Yet another rebuttal to Carr’s iTunes-for-news notion

By Steve Outing

Plenty of people have commented on David Carr’s piece in the New York Times, “Let’s Make an iTunes Model for News.” I’ll try not to repeat arguments already well made by others. (Rich Gordon has done a nice job refuting Carr’s ideas on Poynter’s E-Media Tidbits; also see Mathew Ingram’s trashing of Carr’s idea.)

Carr’s idea that news organizations can suddenly start charging for news is a non-starter. News companies experimenting online have tried and failed many times, going all the way back to the mid 1990s. The reason is simple enough: There’s too much other free news content online to substitute for what you’re trying to sell, unless it’s really, truly unique and a rather thin vertical topic slice. Newspaper content? No way.

The argument that the news industry could collude and all agree to start charging is unworkable and impractical. If I’m in a 2-newspaper market and my competitor starts to charge for access to content, fantastic! I can stay free and eat their lunch in terms of audience and grow a digital service unbothered by a direct competitor that represents a threat.

For a 1-newspaper town, charging for website access opens you up to new competitors, both entrepreneurs and existing media companies. There are lots of laid-off journalists out there right now, and they won’t all go into PR; some will band together to create alternatives (successors) to the newspaper. The local newspaper charging for access plays right into their hands.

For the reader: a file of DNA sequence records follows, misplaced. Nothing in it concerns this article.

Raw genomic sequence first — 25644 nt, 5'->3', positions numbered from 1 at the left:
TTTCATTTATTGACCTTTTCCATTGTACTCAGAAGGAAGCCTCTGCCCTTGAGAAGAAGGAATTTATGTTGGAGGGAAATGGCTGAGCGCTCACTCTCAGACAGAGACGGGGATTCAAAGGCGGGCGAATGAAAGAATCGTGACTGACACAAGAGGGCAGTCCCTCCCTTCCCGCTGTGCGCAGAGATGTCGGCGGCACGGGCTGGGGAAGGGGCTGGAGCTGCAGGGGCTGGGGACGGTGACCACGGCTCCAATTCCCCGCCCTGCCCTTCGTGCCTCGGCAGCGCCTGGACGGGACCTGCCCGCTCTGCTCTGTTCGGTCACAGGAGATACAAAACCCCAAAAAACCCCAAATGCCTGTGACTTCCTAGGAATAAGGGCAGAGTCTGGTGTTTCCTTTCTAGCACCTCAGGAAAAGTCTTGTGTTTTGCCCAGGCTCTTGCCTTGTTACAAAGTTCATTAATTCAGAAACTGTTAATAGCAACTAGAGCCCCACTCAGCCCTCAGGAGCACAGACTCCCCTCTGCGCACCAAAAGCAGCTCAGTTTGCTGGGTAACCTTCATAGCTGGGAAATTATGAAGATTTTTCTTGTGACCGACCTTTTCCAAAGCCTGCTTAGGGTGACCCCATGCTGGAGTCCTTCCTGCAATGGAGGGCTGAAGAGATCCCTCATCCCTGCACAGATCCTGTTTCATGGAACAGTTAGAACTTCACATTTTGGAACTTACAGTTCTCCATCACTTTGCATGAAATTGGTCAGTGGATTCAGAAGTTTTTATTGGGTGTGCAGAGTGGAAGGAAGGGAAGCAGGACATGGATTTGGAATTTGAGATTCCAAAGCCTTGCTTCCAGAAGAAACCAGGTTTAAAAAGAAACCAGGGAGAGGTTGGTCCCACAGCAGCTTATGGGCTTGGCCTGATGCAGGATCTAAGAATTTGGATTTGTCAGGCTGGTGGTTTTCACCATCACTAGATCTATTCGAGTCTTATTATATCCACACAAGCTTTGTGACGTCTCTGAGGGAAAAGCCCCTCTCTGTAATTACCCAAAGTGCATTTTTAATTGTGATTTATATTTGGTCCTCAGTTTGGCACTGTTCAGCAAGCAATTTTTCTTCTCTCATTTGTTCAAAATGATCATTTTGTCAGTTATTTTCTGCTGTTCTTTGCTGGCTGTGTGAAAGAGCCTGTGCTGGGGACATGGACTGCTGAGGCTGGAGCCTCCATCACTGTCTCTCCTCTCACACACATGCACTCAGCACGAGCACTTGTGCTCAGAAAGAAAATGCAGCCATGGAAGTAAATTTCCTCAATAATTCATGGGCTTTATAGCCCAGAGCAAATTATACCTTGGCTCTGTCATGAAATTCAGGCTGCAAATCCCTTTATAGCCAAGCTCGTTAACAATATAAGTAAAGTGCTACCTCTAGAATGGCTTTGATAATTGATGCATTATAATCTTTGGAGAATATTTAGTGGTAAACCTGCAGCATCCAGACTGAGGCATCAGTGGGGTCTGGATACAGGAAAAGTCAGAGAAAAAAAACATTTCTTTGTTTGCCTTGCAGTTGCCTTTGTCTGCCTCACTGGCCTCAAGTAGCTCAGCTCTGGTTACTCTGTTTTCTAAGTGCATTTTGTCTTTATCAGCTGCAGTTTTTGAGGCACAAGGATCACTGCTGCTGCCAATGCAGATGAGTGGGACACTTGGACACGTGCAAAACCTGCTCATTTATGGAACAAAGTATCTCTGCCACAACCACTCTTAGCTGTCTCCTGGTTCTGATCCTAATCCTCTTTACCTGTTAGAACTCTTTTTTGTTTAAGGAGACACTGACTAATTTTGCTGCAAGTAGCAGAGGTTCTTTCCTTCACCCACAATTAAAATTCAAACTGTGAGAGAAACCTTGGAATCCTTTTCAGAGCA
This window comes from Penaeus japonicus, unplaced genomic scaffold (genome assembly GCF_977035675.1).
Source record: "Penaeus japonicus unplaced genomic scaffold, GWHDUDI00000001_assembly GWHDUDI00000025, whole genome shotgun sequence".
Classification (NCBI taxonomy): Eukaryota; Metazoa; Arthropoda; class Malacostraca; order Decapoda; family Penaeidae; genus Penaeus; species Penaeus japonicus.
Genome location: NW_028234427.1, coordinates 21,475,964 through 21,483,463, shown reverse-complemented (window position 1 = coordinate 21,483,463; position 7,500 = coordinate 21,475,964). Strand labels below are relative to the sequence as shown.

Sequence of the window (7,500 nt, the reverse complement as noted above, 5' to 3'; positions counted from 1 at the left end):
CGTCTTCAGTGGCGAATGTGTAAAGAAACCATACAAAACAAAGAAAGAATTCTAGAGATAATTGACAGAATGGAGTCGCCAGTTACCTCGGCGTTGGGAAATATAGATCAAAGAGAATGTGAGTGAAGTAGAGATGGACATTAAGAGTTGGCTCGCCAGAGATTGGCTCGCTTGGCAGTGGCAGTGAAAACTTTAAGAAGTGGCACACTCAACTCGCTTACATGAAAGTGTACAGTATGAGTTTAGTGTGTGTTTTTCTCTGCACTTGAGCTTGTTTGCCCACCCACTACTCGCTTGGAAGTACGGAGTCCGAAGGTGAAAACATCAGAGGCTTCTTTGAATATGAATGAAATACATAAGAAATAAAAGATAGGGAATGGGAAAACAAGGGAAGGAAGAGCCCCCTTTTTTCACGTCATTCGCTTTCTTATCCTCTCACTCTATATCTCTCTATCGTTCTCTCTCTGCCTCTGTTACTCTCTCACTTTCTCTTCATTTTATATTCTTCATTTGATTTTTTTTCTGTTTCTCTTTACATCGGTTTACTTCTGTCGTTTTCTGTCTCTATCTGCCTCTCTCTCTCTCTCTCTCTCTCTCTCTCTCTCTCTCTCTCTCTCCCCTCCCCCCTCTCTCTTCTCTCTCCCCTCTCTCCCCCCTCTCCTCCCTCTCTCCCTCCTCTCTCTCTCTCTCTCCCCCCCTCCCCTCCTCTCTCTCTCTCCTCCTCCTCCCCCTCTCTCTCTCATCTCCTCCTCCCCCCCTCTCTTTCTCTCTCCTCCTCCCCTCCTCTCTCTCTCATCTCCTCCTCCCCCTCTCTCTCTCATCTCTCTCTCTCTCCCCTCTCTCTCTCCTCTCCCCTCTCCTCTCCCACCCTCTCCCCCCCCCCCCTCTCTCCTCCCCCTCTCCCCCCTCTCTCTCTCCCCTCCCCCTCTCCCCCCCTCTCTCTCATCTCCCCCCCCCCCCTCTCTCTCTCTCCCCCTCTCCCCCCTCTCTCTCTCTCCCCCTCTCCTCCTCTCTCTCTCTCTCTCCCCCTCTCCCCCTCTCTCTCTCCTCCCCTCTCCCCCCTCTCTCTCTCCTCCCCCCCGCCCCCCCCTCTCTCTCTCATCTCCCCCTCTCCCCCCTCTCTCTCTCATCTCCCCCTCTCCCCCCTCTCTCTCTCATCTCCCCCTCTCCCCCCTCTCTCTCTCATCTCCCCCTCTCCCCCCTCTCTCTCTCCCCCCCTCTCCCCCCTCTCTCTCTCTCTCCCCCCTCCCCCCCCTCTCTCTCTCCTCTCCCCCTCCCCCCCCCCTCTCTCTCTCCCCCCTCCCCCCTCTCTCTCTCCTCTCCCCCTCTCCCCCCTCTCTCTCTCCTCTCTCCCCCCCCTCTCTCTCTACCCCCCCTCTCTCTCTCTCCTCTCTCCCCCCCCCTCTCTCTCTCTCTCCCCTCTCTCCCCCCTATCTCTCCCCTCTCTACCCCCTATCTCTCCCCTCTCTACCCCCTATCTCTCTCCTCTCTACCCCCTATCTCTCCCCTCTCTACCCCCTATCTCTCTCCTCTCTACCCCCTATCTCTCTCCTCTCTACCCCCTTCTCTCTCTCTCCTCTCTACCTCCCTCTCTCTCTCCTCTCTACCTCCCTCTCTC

Other competitors to sole newspapers will be other media companies who will smell opportunity if you wall off your news. TheBatavian.com is an example of what you’ll see: Gatehouse Media entered Batavia, New York, with a digital-only news service, sensing an opportunity to go up against the local newspaper, which had been fairly clueless online, with a low-cost and free digital local news service.

So go ahead, charge for your news content. Your newspaper will be out of business that much faster and you’ll have more time to refine your golf swing.

What can you charge for? SERVICE, not content, in general. I’d focus your what-can-we-charge-for to adding convenience to the consumer. Several newspapers charge monthly subscription fees to read their Kindle e-reader editions. (Though I think the pricing is too high, and when e-readers like the Kindle are more mainstream, a much lower price point — or bundling of news brands for a set monthly fee — will gain more subscribers and make more money.) Others charge for PDF or digital-replica editions; I’m no fan of them, but some people are willing to pay for the old newspaper format rather than go to the paper’s free website or use RSS feeds or e-mail newsletters.

Especially as smartphones become ubiquitous in the next year or two, I suspect that news organizations may find that they can package services that people will pay for. Personalized news is especially promising for charging, but such services need to be better than what online users can get for free from Google and others. Mobile alerts of news and events within a few blocks of your house, for example, might be a service worth paying for. Ditto for the personalized mobile news service that incorporates into your personal news feed what I call “micro-personal” news from people within your personal social networks.

The “let’s charge for content” argument keeps rearing its head, but get over it. Let’s focus instead on “let’s charge for services” that are valuable enough to the news consumer that he or she is willing to part with some money.